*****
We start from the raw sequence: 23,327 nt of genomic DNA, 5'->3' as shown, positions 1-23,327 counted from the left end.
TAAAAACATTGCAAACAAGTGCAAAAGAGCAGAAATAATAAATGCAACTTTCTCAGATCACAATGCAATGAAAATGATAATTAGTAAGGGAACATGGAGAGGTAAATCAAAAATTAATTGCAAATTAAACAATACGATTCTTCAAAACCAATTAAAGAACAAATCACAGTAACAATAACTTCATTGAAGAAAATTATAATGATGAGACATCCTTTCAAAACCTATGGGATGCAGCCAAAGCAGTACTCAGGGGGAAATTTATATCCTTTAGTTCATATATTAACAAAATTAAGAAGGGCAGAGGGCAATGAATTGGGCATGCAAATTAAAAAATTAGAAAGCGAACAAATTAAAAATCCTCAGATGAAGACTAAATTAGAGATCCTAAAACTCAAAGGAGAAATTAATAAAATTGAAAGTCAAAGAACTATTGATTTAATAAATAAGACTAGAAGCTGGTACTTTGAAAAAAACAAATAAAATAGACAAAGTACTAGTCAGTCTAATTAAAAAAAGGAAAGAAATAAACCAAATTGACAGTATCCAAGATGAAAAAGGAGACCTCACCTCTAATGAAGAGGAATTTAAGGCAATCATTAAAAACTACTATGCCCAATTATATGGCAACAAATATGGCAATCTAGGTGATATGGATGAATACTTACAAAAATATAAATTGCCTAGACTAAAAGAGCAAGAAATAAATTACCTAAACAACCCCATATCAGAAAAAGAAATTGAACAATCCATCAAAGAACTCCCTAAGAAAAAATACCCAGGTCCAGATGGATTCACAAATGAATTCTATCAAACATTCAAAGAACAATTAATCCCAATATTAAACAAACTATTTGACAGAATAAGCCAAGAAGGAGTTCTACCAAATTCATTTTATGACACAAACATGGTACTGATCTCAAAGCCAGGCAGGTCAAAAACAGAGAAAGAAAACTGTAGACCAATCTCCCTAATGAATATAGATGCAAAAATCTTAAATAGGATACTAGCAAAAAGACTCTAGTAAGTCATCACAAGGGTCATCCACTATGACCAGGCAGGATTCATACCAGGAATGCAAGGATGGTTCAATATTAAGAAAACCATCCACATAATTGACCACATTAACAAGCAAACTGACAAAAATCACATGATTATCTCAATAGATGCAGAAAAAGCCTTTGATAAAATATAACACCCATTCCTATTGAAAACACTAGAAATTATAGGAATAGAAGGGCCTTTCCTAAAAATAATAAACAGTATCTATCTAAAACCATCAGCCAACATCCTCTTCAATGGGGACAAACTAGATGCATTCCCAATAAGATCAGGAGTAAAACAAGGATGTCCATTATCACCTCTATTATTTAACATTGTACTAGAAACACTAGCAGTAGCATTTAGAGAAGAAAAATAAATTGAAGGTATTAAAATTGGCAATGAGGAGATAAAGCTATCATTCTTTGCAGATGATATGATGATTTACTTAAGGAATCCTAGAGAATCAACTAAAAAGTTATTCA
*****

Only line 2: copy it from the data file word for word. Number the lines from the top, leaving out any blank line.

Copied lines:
TAAAAACATTGCAAACAAGTGCAAAAGAGCAGAAATAATAAATGCAACTTTCTCAGATCACAATGCAATGAAAATGATAATTAGTAAGGGAACATGGAGAGGTAAATCAAAAATTAATTGCAAATTAAACAATACGATTCTTCAAAACCAATTAAAGAACAAATCACAGTAACAATAACTTCATTGAAGAAAATTATAATGATGAGACATCCTTTCAAAACCTATGGGATGCAGCCAAAGCAGTACTCAGGGGGAAATTTATATCCTTTAGTTCATATATTAACAAAATTAAGAAGGGCAGAGGGCAATGAATTGGGCATGCAAATTAAAAAATTAGAAAGCGAACAAATTAAAAATCCTCAGATGAAGACTAAATTAGAGATCCTAAAACTCAAAGGAGAAATTAATAAAATTGAAAGTCAAAGAACTATTGATTTAATAAATAAGACTAGAAGCTGGTACTTTGAAAAAAACAAATAAAATAGACAAAGTACTAGTCAGTCTAATTAAAAAAAGGAAAGAAATAAACCAAATTGACAGTATCCAAGATGAAAAAGGAGACCTCACCTCTAATGAAGAGGAATTTAAGGCAATCATTAAAAACTACTATGCCCAATTATATGGCAACAAATATGGCAATCTAGGTGATATGGATGAATACTTACAAAAATATAAATTGCCTAGACTAAAAGAGCAAGAAATAAATTACCTAAACAACCCCATATCAGAAAAAGAAATTGAACAATCCATCAAAGAACTCCCTAAGAAAAAATACCCAGGTCCAGATGGATTCACAAATGAATTCTATCAAACATTCAAAGAACAATTAATCCCAATATTAAACAAACTATTTGACAGAATAAGCCAAGAAGGAGTTCTACCAAATTCATTTTATGACACAAACATGGTACTGATCTCAAAGCCAGGCAGGTCAAAAACAGAGAAAGAAAACTGTAGACCAATCTCCCTAATGAATATAGATGCAAAAATCTTAAATAGGATACTAGCAAAAAGACTCTAGTAAGTCATCACAAGGGTCATCCACTATGACCAGGCAGGATTCATACCAGGAATGCAAGGATGGTTCAATATTAAGAAAACCATCCACATAATTGACCACATTAACAAGCAAACTGACAAAAATCACATGATTATCTCAATAGATGCAGAAAAAGCCTTTGATAAAATATAACACCCATTCCTATTGAAAACACTAGAAATTATAGGAATAGAAGGGCCTTTCCTAAAAATAATAAACAGTATCTATCTAAAACCATCAGCCAACATCCTCTTCAATGGGGACAAACTAGATGCATTCCCAATAAGATCAGGAGTAAAACAAGGATGTCCATTATCACCTCTATTATTTAACATTGTACTAGAAACACTAGCAGTAGCATTTAGAGAAGAAAAATAAATTGAAGGTATTAAAATTGGCAATGAGGAGATAAAGCTATCATTCTTTGCAGATGATATGATGATTTACTTAAGGAATCCTAGAGAATCAACTAAAAAGTTATTCA